Good! keep us posted on your work with this instrument. Know anything more about Davis?
Here is a tip on finding out how low to get the saddle:
First check to see that the frets are level. To do that, use a good quality set of machinist squares or combination squares. Choose sizes that will span the frets three at a time. Start with setting the blade of a square across frets 1-2-3 and see if the blade of the square rocks on the 2 fret Check on both ends of the frets and the middle.
If it does, that fret is high. Grasp the dulcimer by the fretboard (being careful not to let fingernails dig into the top!) and lift it slightly off the table so you can hammer the fret without having the top get the force of the blow.
Now give that fret a somewhat ungentle tap and test again. Remove the strings and file the fret down only if you cannot get it better seated. Then check the 2-3-4 fret, and so on up the fretboard, choosing smaller squares so the blade only crosses three frets at a time. If you don't have a square small enough to fit across only three frets at the top end, use a single-edge razor blade for a straight-edge or some other known and trusted straight edge (ground and polished machine lathe tool bits, for instance). I would not trust aluminum bar to be straight for this purpos, due to how it is formed.After you're sure the frets are all level, you're ready to see how low you can get that saddle.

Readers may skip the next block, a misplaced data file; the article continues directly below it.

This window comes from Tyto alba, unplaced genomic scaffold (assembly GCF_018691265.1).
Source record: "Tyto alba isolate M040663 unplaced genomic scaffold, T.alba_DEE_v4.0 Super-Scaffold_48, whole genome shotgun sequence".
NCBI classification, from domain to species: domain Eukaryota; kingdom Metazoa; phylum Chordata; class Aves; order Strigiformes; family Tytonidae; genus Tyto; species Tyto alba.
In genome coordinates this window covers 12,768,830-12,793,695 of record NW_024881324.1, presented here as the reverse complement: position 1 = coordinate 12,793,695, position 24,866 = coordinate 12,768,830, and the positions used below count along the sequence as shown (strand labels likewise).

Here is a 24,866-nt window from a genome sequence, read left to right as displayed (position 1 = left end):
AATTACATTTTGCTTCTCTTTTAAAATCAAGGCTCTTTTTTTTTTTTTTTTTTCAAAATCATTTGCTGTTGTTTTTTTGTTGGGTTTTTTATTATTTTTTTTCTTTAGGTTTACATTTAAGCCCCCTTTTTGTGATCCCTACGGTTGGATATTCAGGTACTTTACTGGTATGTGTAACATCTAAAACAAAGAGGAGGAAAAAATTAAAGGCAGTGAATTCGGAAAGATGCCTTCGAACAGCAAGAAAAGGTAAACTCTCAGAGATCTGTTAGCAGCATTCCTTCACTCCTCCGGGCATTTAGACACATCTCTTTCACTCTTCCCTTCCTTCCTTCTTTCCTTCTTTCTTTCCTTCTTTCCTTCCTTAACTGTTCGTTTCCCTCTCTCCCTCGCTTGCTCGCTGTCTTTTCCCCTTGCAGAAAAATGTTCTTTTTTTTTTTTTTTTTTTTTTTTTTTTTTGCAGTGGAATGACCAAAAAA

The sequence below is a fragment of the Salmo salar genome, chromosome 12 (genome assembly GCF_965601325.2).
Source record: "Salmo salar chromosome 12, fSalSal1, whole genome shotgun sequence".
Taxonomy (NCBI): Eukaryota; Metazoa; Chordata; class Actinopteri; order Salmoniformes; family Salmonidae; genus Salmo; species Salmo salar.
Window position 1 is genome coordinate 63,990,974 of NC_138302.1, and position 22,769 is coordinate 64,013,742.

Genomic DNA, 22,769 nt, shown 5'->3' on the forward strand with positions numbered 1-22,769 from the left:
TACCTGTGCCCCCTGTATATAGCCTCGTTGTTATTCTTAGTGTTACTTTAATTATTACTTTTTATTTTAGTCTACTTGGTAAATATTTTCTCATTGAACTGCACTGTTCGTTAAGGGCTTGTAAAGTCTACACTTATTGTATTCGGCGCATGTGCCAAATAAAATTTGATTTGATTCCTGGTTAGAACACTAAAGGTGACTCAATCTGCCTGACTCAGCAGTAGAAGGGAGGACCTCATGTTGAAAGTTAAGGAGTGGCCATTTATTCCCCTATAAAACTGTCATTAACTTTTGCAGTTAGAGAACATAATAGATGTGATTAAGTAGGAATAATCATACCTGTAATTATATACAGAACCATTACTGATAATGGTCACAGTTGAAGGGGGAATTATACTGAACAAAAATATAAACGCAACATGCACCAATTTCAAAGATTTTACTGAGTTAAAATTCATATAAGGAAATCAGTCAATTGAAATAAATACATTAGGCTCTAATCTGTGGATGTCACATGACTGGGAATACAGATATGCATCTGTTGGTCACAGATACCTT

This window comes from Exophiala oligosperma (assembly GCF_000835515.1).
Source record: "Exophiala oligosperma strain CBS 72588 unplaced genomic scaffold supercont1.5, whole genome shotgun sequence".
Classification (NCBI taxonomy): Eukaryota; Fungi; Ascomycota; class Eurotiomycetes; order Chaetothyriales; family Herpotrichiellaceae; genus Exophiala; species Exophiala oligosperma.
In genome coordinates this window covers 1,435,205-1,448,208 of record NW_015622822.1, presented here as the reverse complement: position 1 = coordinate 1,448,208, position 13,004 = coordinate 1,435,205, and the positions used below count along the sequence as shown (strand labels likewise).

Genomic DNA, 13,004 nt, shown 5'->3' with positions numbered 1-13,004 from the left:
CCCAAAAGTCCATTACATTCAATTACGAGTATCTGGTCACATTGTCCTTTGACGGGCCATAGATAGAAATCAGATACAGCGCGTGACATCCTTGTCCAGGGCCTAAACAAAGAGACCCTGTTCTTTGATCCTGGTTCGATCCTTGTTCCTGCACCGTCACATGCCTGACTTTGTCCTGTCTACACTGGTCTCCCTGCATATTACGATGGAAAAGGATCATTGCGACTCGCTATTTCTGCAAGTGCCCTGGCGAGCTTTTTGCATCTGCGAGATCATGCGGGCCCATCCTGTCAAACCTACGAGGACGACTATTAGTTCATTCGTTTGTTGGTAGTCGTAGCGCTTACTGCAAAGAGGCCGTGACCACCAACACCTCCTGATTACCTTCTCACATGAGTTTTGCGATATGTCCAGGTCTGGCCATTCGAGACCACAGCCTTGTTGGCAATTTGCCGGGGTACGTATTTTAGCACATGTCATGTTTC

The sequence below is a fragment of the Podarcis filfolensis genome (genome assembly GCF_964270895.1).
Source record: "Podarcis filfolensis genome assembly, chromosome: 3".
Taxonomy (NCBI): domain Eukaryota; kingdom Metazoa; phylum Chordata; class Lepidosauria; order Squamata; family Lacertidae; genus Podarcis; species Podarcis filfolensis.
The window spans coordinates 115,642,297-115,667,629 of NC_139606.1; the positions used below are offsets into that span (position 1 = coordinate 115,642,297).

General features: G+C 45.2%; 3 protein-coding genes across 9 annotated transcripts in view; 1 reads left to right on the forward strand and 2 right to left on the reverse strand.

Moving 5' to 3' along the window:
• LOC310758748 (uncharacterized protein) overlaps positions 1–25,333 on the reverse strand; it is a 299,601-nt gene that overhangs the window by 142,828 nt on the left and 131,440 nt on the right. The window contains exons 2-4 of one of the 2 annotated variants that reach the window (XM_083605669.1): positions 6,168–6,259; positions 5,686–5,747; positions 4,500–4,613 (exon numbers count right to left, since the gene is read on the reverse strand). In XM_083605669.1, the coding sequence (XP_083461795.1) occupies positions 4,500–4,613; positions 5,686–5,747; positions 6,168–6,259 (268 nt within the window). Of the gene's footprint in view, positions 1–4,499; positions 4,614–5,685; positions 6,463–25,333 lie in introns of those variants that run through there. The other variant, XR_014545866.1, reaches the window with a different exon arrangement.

Begin by replacing the saddle with the shank of a drill bit 1/64" less in diameter than its height, and tune the bass string to concert pitch, and check at each fret for buzzes. Don't worry about getting the saddle placement right during this. Keep reducing the diameter of your temporary saddle until you find some buzzes happening. Make sure the buzz isn't coming from just one fret that may be still a bit high. If you're getting buzzes from more than one fret, you now know that the saddle has to be at least 1/64" higher than that drill bit.
I like to shave floating saddles to height by putting a small plane upside down in a vice and using it as a one-blade jointer planer. You can get real fine shavings off and easily keep the bottom of the saddle straight. (By the way, make sure the area where the saddle is going to sit is flat before you start any of this work! A rocking saddle will rob the dulcimer of sound.)
updated by @dwain-wilder: 01/31/23 02:30:24AM